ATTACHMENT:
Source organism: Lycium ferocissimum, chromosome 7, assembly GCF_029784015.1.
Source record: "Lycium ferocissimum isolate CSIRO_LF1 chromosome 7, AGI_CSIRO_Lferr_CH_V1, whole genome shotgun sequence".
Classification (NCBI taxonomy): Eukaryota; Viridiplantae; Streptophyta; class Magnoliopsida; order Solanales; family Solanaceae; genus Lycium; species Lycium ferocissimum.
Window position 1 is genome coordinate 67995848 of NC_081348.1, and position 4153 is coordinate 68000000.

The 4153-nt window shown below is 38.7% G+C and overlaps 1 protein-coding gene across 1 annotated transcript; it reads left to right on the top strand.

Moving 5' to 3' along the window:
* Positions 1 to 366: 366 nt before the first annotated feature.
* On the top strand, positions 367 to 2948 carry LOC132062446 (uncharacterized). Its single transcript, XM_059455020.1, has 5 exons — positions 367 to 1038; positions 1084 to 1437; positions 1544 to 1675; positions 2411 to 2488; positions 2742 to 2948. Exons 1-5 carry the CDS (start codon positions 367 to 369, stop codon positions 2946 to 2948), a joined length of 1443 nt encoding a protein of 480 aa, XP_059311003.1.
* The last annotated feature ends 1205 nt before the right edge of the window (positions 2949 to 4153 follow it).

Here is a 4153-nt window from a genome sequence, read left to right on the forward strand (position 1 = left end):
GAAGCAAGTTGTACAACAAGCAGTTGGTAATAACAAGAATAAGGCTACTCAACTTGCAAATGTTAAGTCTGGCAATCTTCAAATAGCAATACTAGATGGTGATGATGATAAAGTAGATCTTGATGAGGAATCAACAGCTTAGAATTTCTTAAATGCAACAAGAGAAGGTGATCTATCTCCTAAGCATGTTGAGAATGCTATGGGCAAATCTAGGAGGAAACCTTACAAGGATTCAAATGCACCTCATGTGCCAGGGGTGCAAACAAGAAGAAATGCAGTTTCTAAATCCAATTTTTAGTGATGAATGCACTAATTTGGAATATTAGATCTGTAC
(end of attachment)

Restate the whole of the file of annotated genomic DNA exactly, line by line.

Source organism: Lycium ferocissimum, chromosome 7, assembly GCF_029784015.1.
Source record: "Lycium ferocissimum isolate CSIRO_LF1 chromosome 7, AGI_CSIRO_Lferr_CH_V1, whole genome shotgun sequence".
Classification (NCBI taxonomy): Eukaryota; Viridiplantae; Streptophyta; class Magnoliopsida; order Solanales; family Solanaceae; genus Lycium; species Lycium ferocissimum.
Window position 1 is genome coordinate 67995848 of NC_081348.1, and position 4153 is coordinate 68000000.

The 4153-nt window shown below is 38.7% G+C and overlaps 1 protein-coding gene across 1 annotated transcript; it reads left to right on the top strand.

Moving 5' to 3' along the window:
* Positions 1 to 366: 366 nt before the first annotated feature.
* On the top strand, positions 367 to 2948 carry LOC132062446 (uncharacterized). Its single transcript, XM_059455020.1, has 5 exons — positions 367 to 1038; positions 1084 to 1437; positions 1544 to 1675; positions 2411 to 2488; positions 2742 to 2948. Exons 1-5 carry the CDS (start codon positions 367 to 369, stop codon positions 2946 to 2948), a joined length of 1443 nt encoding a protein of 480 aa, XP_059311003.1.
* The last annotated feature ends 1205 nt before the right edge of the window (positions 2949 to 4153 follow it).

Here is a 4153-nt window from a genome sequence, read left to right on the forward strand (position 1 = left end):
GAAGCAAGTTGTACAACAAGCAGTTGGTAATAACAAGAATAAGGCTACTCAACTTGCAAATGTTAAGTCTGGCAATCTTCAAATAGCAATACTAGATGGTGATGATGATAAAGTAGATCTTGATGAGGAATCAACAGCTTAGAATTTCTTAAATGCAACAAGAGAAGGTGATCTATCTCCTAAGCATGTTGAGAATGCTATGGGCAAATCTAGGAGGAAACCTTACAAGGATTCAAATGCACCTCATGTGCCAGGGGTGCAAACAAGAAGAAATGCAGTTTCTAAATCCAATTTTTAGTGATGAATGCACTAATTTGGAATATTAGATCTGTAC